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Subrogation Claims by Insurers against Product Manufacturers and the Economic Loss Rule: Standing in the Shoes of the Insured

Product manufacturers often face the challenge of responding to tort claims brought by a plaintiff for personal injury damages, and by the plaintiff’s insurer for recovery of monies paid to the insured plaintiff by the product manufacturer. In essence, the insurer aims to step into the shoes of the plaintiff-insured by asserting claims in tort against the product manufacturer for damage to a finished product. However, an insurer acting as a subrogee merely succeeds to the legal rights or claims of a subrogor. See Trogub v. Robinson, 853 N.E.2d 59, 63 (Ill. App. Ct. 2006). “Subrogation simply means substitution of one person for another; that is one person is allowed to stand in the shoes of another and assert that person’s rights against the defendant.” Id. (internal quotations omitted). Subrogation rights originated in common law, but may also be created by statute or contract.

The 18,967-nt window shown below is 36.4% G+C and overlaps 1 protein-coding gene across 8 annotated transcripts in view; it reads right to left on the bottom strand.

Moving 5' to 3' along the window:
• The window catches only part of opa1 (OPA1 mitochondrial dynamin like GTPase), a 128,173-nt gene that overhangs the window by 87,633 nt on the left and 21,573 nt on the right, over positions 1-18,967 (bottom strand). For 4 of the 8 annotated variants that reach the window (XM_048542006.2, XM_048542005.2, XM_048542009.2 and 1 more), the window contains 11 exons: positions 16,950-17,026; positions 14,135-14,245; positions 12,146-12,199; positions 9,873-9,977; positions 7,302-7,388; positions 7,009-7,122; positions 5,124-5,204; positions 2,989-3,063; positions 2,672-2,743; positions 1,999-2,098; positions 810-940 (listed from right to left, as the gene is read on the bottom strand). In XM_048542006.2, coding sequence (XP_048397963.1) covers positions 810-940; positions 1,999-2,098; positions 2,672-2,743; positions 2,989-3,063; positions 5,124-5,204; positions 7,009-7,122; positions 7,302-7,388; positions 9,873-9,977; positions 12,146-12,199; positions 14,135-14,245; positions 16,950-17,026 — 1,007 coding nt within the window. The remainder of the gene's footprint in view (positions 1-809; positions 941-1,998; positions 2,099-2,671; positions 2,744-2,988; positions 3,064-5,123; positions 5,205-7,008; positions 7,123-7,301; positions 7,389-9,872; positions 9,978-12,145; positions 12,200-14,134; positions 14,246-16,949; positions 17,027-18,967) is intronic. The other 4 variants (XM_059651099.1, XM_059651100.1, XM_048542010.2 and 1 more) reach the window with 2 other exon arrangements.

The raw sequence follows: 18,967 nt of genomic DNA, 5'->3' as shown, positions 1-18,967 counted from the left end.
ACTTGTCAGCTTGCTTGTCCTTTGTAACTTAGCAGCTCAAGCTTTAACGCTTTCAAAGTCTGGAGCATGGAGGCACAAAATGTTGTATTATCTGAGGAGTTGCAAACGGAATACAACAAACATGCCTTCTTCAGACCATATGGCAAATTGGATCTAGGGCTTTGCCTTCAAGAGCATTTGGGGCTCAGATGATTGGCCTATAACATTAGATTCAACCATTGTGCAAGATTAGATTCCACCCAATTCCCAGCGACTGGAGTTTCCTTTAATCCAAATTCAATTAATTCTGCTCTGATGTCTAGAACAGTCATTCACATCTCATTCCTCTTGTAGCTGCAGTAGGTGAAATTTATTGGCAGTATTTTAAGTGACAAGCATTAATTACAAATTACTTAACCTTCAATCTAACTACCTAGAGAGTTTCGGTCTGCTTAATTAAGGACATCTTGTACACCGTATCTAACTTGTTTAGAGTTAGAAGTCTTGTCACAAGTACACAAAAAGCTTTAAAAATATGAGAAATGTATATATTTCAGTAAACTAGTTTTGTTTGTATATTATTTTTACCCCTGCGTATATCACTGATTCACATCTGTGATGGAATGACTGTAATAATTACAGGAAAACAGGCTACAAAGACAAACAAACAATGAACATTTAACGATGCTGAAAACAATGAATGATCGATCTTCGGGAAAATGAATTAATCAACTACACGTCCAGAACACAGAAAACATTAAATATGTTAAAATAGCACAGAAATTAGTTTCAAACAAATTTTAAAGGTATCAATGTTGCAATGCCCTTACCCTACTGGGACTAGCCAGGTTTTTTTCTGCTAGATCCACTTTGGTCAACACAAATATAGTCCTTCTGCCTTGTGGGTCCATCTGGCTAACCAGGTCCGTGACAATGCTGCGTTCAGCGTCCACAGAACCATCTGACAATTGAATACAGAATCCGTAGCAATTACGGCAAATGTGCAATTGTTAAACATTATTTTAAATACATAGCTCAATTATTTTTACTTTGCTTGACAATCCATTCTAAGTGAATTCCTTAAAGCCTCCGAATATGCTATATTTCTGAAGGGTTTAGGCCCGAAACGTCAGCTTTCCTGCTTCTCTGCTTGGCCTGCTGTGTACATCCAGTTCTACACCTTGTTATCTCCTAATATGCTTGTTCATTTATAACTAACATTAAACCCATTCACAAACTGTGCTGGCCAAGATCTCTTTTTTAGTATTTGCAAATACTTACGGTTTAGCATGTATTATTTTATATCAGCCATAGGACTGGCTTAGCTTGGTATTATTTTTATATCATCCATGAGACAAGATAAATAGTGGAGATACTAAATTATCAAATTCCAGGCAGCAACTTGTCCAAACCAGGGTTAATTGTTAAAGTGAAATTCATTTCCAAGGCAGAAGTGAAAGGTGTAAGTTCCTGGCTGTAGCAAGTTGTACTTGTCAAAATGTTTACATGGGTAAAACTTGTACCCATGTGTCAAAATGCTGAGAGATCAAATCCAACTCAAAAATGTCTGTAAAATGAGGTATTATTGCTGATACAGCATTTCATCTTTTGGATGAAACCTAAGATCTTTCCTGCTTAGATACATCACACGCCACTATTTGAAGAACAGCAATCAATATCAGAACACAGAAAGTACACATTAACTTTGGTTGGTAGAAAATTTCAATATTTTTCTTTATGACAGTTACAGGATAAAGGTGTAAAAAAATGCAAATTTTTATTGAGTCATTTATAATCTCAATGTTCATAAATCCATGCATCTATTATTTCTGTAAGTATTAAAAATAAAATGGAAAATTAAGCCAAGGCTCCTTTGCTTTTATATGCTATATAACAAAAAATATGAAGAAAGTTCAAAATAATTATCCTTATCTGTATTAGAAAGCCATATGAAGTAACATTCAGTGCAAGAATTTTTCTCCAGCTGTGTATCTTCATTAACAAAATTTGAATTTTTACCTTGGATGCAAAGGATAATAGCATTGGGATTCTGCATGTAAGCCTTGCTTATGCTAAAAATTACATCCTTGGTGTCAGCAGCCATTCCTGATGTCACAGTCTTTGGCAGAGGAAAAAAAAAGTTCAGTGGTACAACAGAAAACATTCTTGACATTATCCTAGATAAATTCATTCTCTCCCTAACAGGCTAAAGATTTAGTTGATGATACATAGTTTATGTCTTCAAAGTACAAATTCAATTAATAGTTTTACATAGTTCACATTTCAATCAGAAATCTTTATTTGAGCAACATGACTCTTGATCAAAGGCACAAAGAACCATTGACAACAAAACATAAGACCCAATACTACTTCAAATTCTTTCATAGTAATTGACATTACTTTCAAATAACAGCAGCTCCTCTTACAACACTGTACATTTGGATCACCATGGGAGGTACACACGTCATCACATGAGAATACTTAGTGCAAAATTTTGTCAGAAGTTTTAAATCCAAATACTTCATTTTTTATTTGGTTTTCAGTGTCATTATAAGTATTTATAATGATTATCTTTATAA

The insurer’s claim as subrogee is contingent on the subrogor having a cause of action against the product manufacturer. In other words, the subrogee can only recover damages when the subrogor has a legally cognizable cause of action against the product manufacturer. See Universal Underwriters Ins. v. A. Richard Racin, Inc., 916 A.2d 686, 692 (Pa. Super. Ct. 2007). Although subrogation is designed to afford relief to a third party, such as an insurer required to pay a legal obligation which ought to be met by a defendant, standing in the shoes of the insured has its limitations. Namely, while the subrogee “stands in the shoes” of the subrogor and is entitled to all of the rights of its subrogor, it is also subject to all of the limitations to which the subrogor would be subject. See, e.g., Allstate Ins. Co., v. Metro. Dade Co., 436 So. 2d 976, 978-79 (Fla. 3d DCA 1983) (affirming summary judgment in favor of the defendant because the statute of limitations had lapsed on the subrogor’s claim). Notably, the insurer’s contractual rights as subrogee do not create any independent right of recovery beyond that of the insured.
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